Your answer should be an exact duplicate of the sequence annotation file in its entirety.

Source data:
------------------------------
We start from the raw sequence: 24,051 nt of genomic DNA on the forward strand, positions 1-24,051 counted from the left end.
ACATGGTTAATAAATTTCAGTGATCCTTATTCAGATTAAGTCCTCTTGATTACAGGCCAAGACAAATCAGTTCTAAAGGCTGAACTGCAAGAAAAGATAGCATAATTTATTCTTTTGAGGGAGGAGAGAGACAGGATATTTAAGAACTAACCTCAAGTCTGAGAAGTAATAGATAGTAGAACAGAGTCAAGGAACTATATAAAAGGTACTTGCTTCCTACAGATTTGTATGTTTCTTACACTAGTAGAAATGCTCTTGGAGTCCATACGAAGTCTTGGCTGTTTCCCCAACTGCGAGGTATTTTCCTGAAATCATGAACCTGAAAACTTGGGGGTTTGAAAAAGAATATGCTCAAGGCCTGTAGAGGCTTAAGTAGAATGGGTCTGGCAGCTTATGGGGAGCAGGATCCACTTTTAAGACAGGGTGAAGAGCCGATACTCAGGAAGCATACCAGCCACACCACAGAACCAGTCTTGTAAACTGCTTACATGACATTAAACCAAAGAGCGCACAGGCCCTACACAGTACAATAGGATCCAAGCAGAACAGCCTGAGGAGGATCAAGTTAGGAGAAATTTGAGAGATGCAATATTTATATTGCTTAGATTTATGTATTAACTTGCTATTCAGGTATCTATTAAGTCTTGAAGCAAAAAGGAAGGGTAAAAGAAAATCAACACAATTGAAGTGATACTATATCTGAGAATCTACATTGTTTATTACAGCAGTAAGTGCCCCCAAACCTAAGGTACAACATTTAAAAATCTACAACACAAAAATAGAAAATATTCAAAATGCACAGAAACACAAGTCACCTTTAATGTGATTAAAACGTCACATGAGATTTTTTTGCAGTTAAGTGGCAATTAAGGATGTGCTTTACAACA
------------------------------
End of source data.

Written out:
We start from the raw sequence: 24,051 nt of genomic DNA on the forward strand, positions 1-24,051 counted from the left end.
ACATGGTTAATAAATTTCAGTGATCCTTATTCAGATTAAGTCCTCTTGATTACAGGCCAAGACAAATCAGTTCTAAAGGCTGAACTGCAAGAAAAGATAGCATAATTTATTCTTTTGAGGGAGGAGAGAGACAGGATATTTAAGAACTAACCTCAAGTCTGAGAAGTAATAGATAGTAGAACAGAGTCAAGGAACTATATAAAAGGTACTTGCTTCCTACAGATTTGTATGTTTCTTACACTAGTAGAAATGCTCTTGGAGTCCATACGAAGTCTTGGCTGTTTCCCCAACTGCGAGGTATTTTCCTGAAATCATGAACCTGAAAACTTGGGGGTTTGAAAAAGAATATGCTCAAGGCCTGTAGAGGCTTAAGTAGAATGGGTCTGGCAGCTTATGGGGAGCAGGATCCACTTTTAAGACAGGGTGAAGAGCCGATACTCAGGAAGCATACCAGCCACACCACAGAACCAGTCTTGTAAACTGCTTACATGACATTAAACCAAAGAGCGCACAGGCCCTACACAGTACAATAGGATCCAAGCAGAACAGCCTGAGGAGGATCAAGTTAGGAGAAATTTGAGAGATGCAATATTTATATTGCTTAGATTTATGTATTAACTTGCTATTCAGGTATCTATTAAGTCTTGAAGCAAAAAGGAAGGGTAAAAGAAAATCAACACAATTGAAGTGATACTATATCTGAGAATCTACATTGTTTATTACAGCAGTAAGTGCCCCCAAACCTAAGGTACAACATTTAAAAATCTACAACACAAAAATAGAAAATATTCAAAATGCACAGAAACACAAGTCACCTTTAATGTGATTAAAACGTCACATGAGATTTTTTTGCAGTTAAGTGGCAATTAAGGATGTGCTTTACAACA